Marvel Comics is kicking off Secret Empire this week, the company's big summer event of 2017, in which a Hydra-aligned Captain America leads a takeover of the United States of America. It’s the culmination of an entire year of slow buildup from Marvel, specifically from the creative team behind the current Captain America comic. And even if you don’t read comics, you’ve probably heard about it and have questions.
Questions like: Is Captain America a Nazi now? Is Magneto a Nazi now? Why is Marvel even running a story that seems to have generated such strong disapproval from pretty much every demographic? The full picture is a broad one, but we’ve put together the big moments and controversies that paved the road to the contentious place in which Secret Empire resides today. Let’s get started.
We’ll take it from the beginning
While most of the criticism of Marvel lately has focused on the ill-conceived idea of a Hydra takeover led by Captain America, it’s easy to forget that the first big wave of controversy came from Fox News — more than a year ago. In October 2015, Marvel published Captain America: Sam Wilson #1. It was the first issue of Captain America to be written by Nick Spencer, and the writer wound up rocking several boats by pitting Cap against the Sons of the Serpent, a outwardly racist organization that had found a new calling in vigilante action as a border-patrolling militia.
Let’s establish a little bit of context. In 2015, the role of Captain America in the Marvel Comics universe was held by Sam Wilson, formerly known as the Falcon: the first African-American superhero in mainstream American comics, and Steve Rogers’ longtime friend. Steve was no longer acting as Captain America because he had been drained of his Super Soldier Serum in a previous storyline, becoming the nonagenarian man he would have been had he not been frozen in a block of ice for decades or exposed to the Serum.
Fox & Friends got ahold of Captain America: Sam Wilson #1 and interpreted it as a “Captain America vs. conservatives” story. Host Tucker Carlson sympathized with the Supreme Serpent, whom he described as an “American who has misgivings about unlimited immigration and the costs associated with it.” This led to a lot of backlash — as the media-storm flames continued to be fanned by the likes of Breitbart — aimed directly at Spencer, who received death threats.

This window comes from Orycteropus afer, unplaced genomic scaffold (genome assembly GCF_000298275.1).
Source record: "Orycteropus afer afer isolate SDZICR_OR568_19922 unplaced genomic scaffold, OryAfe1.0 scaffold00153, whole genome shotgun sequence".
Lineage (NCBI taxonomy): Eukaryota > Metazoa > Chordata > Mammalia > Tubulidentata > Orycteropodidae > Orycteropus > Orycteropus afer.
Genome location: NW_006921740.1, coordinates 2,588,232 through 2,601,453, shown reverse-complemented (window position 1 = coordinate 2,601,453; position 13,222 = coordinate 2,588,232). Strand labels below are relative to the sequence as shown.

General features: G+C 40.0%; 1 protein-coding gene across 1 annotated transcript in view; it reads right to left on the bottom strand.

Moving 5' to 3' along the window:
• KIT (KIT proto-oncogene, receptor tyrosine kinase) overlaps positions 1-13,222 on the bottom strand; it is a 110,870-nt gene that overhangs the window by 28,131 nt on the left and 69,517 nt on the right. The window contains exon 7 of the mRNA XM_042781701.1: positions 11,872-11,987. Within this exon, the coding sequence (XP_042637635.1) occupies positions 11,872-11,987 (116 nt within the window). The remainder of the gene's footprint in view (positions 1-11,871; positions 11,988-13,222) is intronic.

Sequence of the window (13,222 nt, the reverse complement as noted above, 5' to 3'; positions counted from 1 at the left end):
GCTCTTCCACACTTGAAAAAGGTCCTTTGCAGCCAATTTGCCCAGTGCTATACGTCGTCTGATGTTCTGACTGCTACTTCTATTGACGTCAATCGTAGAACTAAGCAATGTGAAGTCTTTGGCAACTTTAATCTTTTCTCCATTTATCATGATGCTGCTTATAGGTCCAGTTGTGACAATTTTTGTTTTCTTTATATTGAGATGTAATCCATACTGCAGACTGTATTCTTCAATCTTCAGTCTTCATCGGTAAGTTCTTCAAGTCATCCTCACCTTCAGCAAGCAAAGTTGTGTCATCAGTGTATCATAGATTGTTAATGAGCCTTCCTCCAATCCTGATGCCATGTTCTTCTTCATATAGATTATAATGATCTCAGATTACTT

But despite threats, Spencer’s Captain America: Sam Wilson quickly became one of Marvel’s most socially conscious comics and reflected Nick Spencer’s own professed liberal politics. It featured a Captain America who let the country know what his political beliefs were; it tackled immigration on a personal level with the introduction of Mexican immigrant Joaquín Torres as the new Falcon; and it rehabilitated D-Man from a tired joke about homeless people to a once-again capable superhero who is also an ex-pro wrestler and out gay man.
Fictional events took a turn with the crossover Standoff: Assault on Pleasant Hill, in which the heroes of the Marvel Universe discovered that SHIELD had weaponized a Cosmic Cube — a legendary Marvel Comics artifact that has made it into the Marvel Cinematic Universe as the “Tesseract” — and it had gained a physical form as a young girl named Kobik. Without getting into the nitty-gritty of the crossover, Kobik used her reality-warping powers to restore old man Steve Rogers to his vital and healthy super-soldier self, and in the wake of the event, both Sam and Steve were Captain America, side by side.
Steve Rogers: Agent of Hydra
But the biggest controversy in the lead-up to Secret Empire kicked off in May 2016 with Nick Spencer’s Captain America: Steve Rogers #1, drawn by Jesus Saiz. The issue ended on the shocking cliffhanger that Steve Rogers was a member of Hydra. There was little context given in the comic at that point, but both Spencer and executive editor Tom Brevoort flat-out denied the charge that it was a gimmick and insisted that this was the real Steve Rogers, agent of Hydra.
The response from this revelation was predominantly negative. Captain America: Steve Rogers #1 was released at the height of the popularity of the Captain America: Civil War-related #GiveCaptainAmericaABoyfriend hashtag, and many fans were upset that while Marvel would never entertain the idea of a bisexual or gay Captain America, it would happily make him part of a bigoted, villainous organization.
There was also outcry from many Jewish comic fans, who took umbrage at the idea of turning the brainchild of two Jewish men, Joe Simon and Jack Kirby, into an agent of Hydra. The group has been seen as analogous to the Nazi party for many years, and has been led by overt Nazi characters like the Red Skull. Hydra was originally created as a rival spy organization to Nick Fury’s SHIELD, and it was established shortly after the organization’s first appearance that it was headed by Fury’s wartime foe, Baron Wolfgang Von Strucker, a Nazi.
There have since been many retcons that stretched Hydra’s history back thousands of years before World War II — all the way to snakelike aliens arriving on Earth in ancient Egypt. But the intention was clear in their earliest appearances: Hydra was the remnant of Hitler’s dream, dedicated to establishing a fourth Reich and providing a new home to those whom it sees as inherently superior to others. Simon and Kirby both served during World War II, and the idea of their most famous artistic contribution to the world — Captain America — being twisted into a cog in an engine of hatred did not sit well with many readers.